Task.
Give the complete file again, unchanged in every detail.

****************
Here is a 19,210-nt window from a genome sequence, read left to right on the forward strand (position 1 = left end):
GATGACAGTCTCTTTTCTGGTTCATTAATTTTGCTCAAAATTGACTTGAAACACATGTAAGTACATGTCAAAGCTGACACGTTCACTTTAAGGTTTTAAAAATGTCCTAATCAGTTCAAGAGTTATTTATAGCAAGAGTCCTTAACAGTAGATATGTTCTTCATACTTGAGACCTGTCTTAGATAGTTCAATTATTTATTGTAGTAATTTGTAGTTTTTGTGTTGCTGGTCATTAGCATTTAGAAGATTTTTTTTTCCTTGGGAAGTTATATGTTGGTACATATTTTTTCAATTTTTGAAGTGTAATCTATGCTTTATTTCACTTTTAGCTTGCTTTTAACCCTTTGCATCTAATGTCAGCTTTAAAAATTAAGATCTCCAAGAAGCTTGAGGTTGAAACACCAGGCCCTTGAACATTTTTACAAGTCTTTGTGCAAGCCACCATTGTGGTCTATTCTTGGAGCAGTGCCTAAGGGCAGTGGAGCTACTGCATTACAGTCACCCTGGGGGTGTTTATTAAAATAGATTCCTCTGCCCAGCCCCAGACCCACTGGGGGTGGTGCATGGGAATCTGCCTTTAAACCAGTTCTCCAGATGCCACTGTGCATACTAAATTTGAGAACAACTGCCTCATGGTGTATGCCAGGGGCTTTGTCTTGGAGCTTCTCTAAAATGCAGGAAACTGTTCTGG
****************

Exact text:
Here is a 19,210-nt window from a genome sequence, read left to right on the forward strand (position 1 = left end):
GATGACAGTCTCTTTTCTGGTTCATTAATTTTGCTCAAAATTGACTTGAAACACATGTAAGTACATGTCAAAGCTGACACGTTCACTTTAAGGTTTTAAAAATGTCCTAATCAGTTCAAGAGTTATTTATAGCAAGAGTCCTTAACAGTAGATATGTTCTTCATACTTGAGACCTGTCTTAGATAGTTCAATTATTTATTGTAGTAATTTGTAGTTTTTGTGTTGCTGGTCATTAGCATTTAGAAGATTTTTTTTTCCTTGGGAAGTTATATGTTGGTACATATTTTTTCAATTTTTGAAGTGTAATCTATGCTTTATTTCACTTTTAGCTTGCTTTTAACCCTTTGCATCTAATGTCAGCTTTAAAAATTAAGATCTCCAAGAAGCTTGAGGTTGAAACACCAGGCCCTTGAACATTTTTACAAGTCTTTGTGCAAGCCACCATTGTGGTCTATTCTTGGAGCAGTGCCTAAGGGCAGTGGAGCTACTGCATTACAGTCACCCTGGGGGTGTTTATTAAAATAGATTCCTCTGCCCAGCCCCAGACCCACTGGGGGTGGTGCATGGGAATCTGCCTTTAAACCAGTTCTCCAGATGCCACTGTGCATACTAAATTTGAGAACAACTGCCTCATGGTGTATGCCAGGGGCTTTGTCTTGGAGCTTCTCTAAAATGCAGGAAACTGTTCTGG